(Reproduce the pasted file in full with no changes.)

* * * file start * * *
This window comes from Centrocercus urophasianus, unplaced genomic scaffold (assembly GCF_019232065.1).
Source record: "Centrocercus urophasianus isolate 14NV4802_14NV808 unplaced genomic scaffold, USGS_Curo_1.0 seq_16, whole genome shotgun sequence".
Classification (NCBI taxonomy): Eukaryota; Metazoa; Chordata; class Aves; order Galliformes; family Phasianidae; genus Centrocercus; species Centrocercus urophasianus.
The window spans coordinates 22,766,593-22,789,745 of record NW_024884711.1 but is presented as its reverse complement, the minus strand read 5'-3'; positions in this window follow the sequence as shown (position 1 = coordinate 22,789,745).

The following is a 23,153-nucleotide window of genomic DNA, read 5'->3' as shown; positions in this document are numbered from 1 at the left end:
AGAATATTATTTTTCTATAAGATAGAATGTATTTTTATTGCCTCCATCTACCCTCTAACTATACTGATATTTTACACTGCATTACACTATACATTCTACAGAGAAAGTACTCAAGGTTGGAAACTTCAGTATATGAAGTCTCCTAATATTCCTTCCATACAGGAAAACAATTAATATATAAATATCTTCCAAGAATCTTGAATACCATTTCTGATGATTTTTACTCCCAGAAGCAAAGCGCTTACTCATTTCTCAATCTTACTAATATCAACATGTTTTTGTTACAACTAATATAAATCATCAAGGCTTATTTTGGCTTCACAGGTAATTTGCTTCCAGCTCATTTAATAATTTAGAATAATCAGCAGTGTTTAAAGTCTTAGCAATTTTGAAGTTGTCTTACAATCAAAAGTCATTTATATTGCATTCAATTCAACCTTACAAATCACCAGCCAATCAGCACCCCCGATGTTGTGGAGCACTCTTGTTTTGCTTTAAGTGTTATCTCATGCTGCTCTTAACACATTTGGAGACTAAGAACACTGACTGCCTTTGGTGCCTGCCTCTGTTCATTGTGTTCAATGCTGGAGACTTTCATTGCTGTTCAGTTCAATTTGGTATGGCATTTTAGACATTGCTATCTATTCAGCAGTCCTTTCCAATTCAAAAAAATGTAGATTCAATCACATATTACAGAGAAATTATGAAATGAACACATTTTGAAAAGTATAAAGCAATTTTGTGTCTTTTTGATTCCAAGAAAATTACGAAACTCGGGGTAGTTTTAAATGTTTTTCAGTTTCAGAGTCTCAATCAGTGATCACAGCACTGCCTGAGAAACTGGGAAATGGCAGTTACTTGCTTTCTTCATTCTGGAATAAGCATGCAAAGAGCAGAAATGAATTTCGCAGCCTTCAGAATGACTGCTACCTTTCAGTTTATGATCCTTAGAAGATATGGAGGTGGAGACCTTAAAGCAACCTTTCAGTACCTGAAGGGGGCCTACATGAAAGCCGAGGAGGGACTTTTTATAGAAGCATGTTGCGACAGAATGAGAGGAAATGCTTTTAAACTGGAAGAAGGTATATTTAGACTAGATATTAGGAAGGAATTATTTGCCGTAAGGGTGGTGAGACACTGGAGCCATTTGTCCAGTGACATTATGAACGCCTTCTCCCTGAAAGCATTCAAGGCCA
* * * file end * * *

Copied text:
This window comes from Centrocercus urophasianus, unplaced genomic scaffold (assembly GCF_019232065.1).
Source record: "Centrocercus urophasianus isolate 14NV4802_14NV808 unplaced genomic scaffold, USGS_Curo_1.0 seq_16, whole genome shotgun sequence".
Classification (NCBI taxonomy): Eukaryota; Metazoa; Chordata; class Aves; order Galliformes; family Phasianidae; genus Centrocercus; species Centrocercus urophasianus.
The window spans coordinates 22,766,593-22,789,745 of record NW_024884711.1 but is presented as its reverse complement, the minus strand read 5'-3'; positions in this window follow the sequence as shown (position 1 = coordinate 22,789,745).

The following is a 23,153-nucleotide window of genomic DNA, read 5'->3' as shown; positions in this document are numbered from 1 at the left end:
AGAATATTATTTTTCTATAAGATAGAATGTATTTTTATTGCCTCCATCTACCCTCTAACTATACTGATATTTTACACTGCATTACACTATACATTCTACAGAGAAAGTACTCAAGGTTGGAAACTTCAGTATATGAAGTCTCCTAATATTCCTTCCATACAGGAAAACAATTAATATATAAATATCTTCCAAGAATCTTGAATACCATTTCTGATGATTTTTACTCCCAGAAGCAAAGCGCTTACTCATTTCTCAATCTTACTAATATCAACATGTTTTTGTTACAACTAATATAAATCATCAAGGCTTATTTTGGCTTCACAGGTAATTTGCTTCCAGCTCATTTAATAATTTAGAATAATCAGCAGTGTTTAAAGTCTTAGCAATTTTGAAGTTGTCTTACAATCAAAAGTCATTTATATTGCATTCAATTCAACCTTACAAATCACCAGCCAATCAGCACCCCCGATGTTGTGGAGCACTCTTGTTTTGCTTTAAGTGTTATCTCATGCTGCTCTTAACACATTTGGAGACTAAGAACACTGACTGCCTTTGGTGCCTGCCTCTGTTCATTGTGTTCAATGCTGGAGACTTTCATTGCTGTTCAGTTCAATTTGGTATGGCATTTTAGACATTGCTATCTATTCAGCAGTCCTTTCCAATTCAAAAAAATGTAGATTCAATCACATATTACAGAGAAATTATGAAATGAACACATTTTGAAAAGTATAAAGCAATTTTGTGTCTTTTTGATTCCAAGAAAATTACGAAACTCGGGGTAGTTTTAAATGTTTTTCAGTTTCAGAGTCTCAATCAGTGATCACAGCACTGCCTGAGAAACTGGGAAATGGCAGTTACTTGCTTTCTTCATTCTGGAATAAGCATGCAAAGAGCAGAAATGAATTTCGCAGCCTTCAGAATGACTGCTACCTTTCAGTTTATGATCCTTAGAAGATATGGAGGTGGAGACCTTAAAGCAACCTTTCAGTACCTGAAGGGGGCCTACATGAAAGCCGAGGAGGGACTTTTTATAGAAGCATGTTGCGACAGAATGAGAGGAAATGCTTTTAAACTGGAAGAAGGTATATTTAGACTAGATATTAGGAAGGAATTATTTGCCGTAAGGGTGGTGAGACACTGGAGCCATTTGTCCAGTGACATTATGAACGCCTTCTCCCTGAAAGCATTCAAGGCCA